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"Plate and pledge," dropped $59 million

By David W. Virtue, DD
April 23, 2022

Wokeness is not working well for The Episcopal Church.

The more the church deviates from Scripture and tradition, it takes a hit. Add demographics, COVID, approving homosexual marriage, the rise of Nones (people with no religion), and constant capitulating to the culture on all manner of issues, and the Episcopal Church continues to decline.

If alarm bells are not ringing at the church's national headquarters in New York City, then the leadership clearly needs hearing aids.

Statistics released by the Office of General Convention show domestic membership dropped in 2020 by 61,243 persons to 1,576,702 (-4%) from 1,637,945, while average Sunday attendance, the true indicator of local church health declined 60,232 persons to 458,179 (-12%) from 518,411.

These numbers indicate a doubling in the rate of membership and a tripling in the rate of attendance decline over the previous year. Media Average Sunday Attendance in the denomination has dropped from 57 persons in 2016 to 50 persons in 2020. Long-term, 61% of Episcopal parishes saw their attendance decline 10% or greater in the past five years.

No matter, says Presiding Bishop Michael Curry, "I'm not worried about The Episcopal Church because God's been around a long time. This movement of Jesus that we call church, it has been an underground Harriet Tubman movement in its first centuries. It has been part of the Roman Empire in its later centuries. It has been up, it's been down, it's been established, it's been dis-established. But like the Mississippi River, like Ol' Man River, it will just keep rolling along. We're already given a biblical word; the gates of hell will not prevail against it. Not against the real deal. Mind the gap."

The gates of hell will not prevail against the true church of faithful, committed Christians, but it will prevail over churches that preach "another gospel" which TEC has been preaching for over 40 years, and is now paying the price as it slowly withers and dies. Episcopalians are falling between the gap, with thousands having fled to the safe spiritual pastures of the Anglican Church in North America.

These statistics cover the year 2020 and are the first affected by COVID-19 restrictions. The church only reported attendance data for the prepandemic period January 1 through March 1.

In a first, the church's giving metric, known as "plate and pledge," dropped $59 million (-4.3%) from $1,353,835,316 to $1,294,757,071. That's not exactly chump change and would feed a lot of souls, given inflation these days.

A survey the church ran showed that 24% of Episcopal parishes reported a "very significant" negative impact of the pandemic upon their congregation's finances, while an additional 39% reported a "somewhat significant" impact.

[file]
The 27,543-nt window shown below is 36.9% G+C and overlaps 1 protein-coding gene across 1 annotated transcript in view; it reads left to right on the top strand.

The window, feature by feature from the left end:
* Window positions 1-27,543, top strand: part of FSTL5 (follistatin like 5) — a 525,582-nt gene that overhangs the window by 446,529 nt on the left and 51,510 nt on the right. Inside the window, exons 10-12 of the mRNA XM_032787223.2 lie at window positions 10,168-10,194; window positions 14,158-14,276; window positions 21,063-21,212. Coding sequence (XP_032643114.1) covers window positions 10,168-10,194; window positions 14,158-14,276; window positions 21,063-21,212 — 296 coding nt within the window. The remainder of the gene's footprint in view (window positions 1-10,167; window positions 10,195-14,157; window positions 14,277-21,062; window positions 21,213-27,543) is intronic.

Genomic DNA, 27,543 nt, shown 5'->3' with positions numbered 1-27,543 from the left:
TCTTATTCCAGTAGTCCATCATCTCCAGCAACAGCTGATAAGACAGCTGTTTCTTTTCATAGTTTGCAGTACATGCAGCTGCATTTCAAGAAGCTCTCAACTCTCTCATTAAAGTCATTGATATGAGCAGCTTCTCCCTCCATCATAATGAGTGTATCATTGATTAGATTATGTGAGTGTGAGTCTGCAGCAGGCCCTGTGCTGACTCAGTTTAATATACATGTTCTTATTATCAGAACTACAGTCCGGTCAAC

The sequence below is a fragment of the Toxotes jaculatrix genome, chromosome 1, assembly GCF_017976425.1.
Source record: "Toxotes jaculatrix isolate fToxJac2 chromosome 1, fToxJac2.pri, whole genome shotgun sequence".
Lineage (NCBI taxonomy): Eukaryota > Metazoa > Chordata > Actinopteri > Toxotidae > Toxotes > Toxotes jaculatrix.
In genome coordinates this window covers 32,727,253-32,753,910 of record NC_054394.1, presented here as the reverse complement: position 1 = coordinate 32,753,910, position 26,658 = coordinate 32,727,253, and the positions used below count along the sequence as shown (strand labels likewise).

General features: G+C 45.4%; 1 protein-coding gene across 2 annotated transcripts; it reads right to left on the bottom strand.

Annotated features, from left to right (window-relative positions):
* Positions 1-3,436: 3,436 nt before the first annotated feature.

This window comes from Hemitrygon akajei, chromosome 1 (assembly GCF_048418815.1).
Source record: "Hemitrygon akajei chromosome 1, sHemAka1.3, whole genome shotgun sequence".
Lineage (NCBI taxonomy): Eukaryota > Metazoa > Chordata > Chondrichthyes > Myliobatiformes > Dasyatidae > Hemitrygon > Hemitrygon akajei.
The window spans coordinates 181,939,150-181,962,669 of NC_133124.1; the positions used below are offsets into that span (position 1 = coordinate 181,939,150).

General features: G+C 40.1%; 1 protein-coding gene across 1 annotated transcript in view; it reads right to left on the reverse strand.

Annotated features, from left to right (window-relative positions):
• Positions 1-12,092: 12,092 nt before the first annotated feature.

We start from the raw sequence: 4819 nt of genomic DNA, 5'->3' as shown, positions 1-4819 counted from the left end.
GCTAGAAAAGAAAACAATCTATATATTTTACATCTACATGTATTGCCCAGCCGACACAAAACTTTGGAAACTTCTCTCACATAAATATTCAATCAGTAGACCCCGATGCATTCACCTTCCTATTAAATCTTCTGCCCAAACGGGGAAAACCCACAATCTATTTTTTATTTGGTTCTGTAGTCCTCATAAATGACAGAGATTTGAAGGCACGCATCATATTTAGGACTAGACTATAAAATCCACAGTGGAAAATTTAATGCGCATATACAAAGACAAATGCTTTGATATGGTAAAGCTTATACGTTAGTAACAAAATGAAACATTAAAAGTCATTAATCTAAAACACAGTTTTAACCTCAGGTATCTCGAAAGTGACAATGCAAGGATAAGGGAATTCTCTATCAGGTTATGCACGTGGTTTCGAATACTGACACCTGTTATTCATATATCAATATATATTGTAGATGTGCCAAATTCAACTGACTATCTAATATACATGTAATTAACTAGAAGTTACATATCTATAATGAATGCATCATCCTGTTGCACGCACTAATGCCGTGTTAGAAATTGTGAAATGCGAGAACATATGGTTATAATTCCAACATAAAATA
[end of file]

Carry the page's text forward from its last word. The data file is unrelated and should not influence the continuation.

Like most churches across America, Episcopal parishes closed to in-person worship for much of the pandemic. Many churches ceased services altogether -- streaming or otherwise -- with parishioners directed to either a diocesan-wide virtual service or to the Washington National Cathedral.

Two further indicators of overall collapse -- weddings and baptisms -- solidify what the future looks like for TEC. Weddings dropped from 6,484 to 3,530, down 46%. Children's baptisms dropped precipitously from 19,716 to 7,286, down a whopping 67%. Adult baptisms dropped from 3,866 to 1,649, down 57%.


A few months ago, TEC commissioned the Ipsos Group to do a poll, a survey, of the U.S. population to discern and unearth attitudes specifically about God, Jesus, the church, and Christian people. This was a scientific poll; Ipsos is one of the largest global marketing research organizations.

The cross-cultural survey revealed that eighty-four percent of the American people, across religious traditions--this is Christian, non-Christian; across geographical entities, across racial entities; across the age, said "Jesus is a spiritual teacher worth paying attention to," and this included atheists.

As a result, PB Michael Curry said he'd been in conversation with a number of folk and staff about a digital evangelistic campaign that would really represent a view of Christianity as the face of Jesus when it is authentic and when it is real.

Some bright spark asked; 'What think ye of Jesus?' Who do people say that he is?'" That's a reference to a Bible passage noted Curry. Clearly, the man is a biblical scholar.

Then the question was asked, "Well, what about Christians?" Over half, 50% on average ... 57% use the word giving; 56% use the word compassionate; 55% use the word loving; 50% use the word respectful; and 49% use the word friendly.

That, of course, bears little relationship to the Jesus of the New Testament. All of the above could be said about Mahatma Gandhi, Mother Teresa, and a host of lesser historical figures who exemplify one or more of the above attributes.

Jesus is Lord; He is human and divine; He has no equals; He claimed to be God, which if not true, would make Him a madman or a lunatic. Furthermore, if He is neither God nor a lunatic, He must be a liar. He is the supreme ruler of the universe, one day every knee will bow to Him in heaven and on earth, no exceptions. He will rule with his saints forever and ever. Think about that. All sin and tears will be wiped away. Those who reject Him or make light of His suffering for our salvation will be eternally separated from Him.

Curry's idea of evangelism won't wash, and it won't fill pews...in fact, it won't save anyone. Raging on about white privilege, racism, homophobia, genderphobia, critical race theory, climate change and whole host of issues, blocks the hearer from hearing the truly Good News of God's salvation in Christ.

The Episcopal Church's decline is inevitable. It has sown to the wind, and it will reap the whirlwind.


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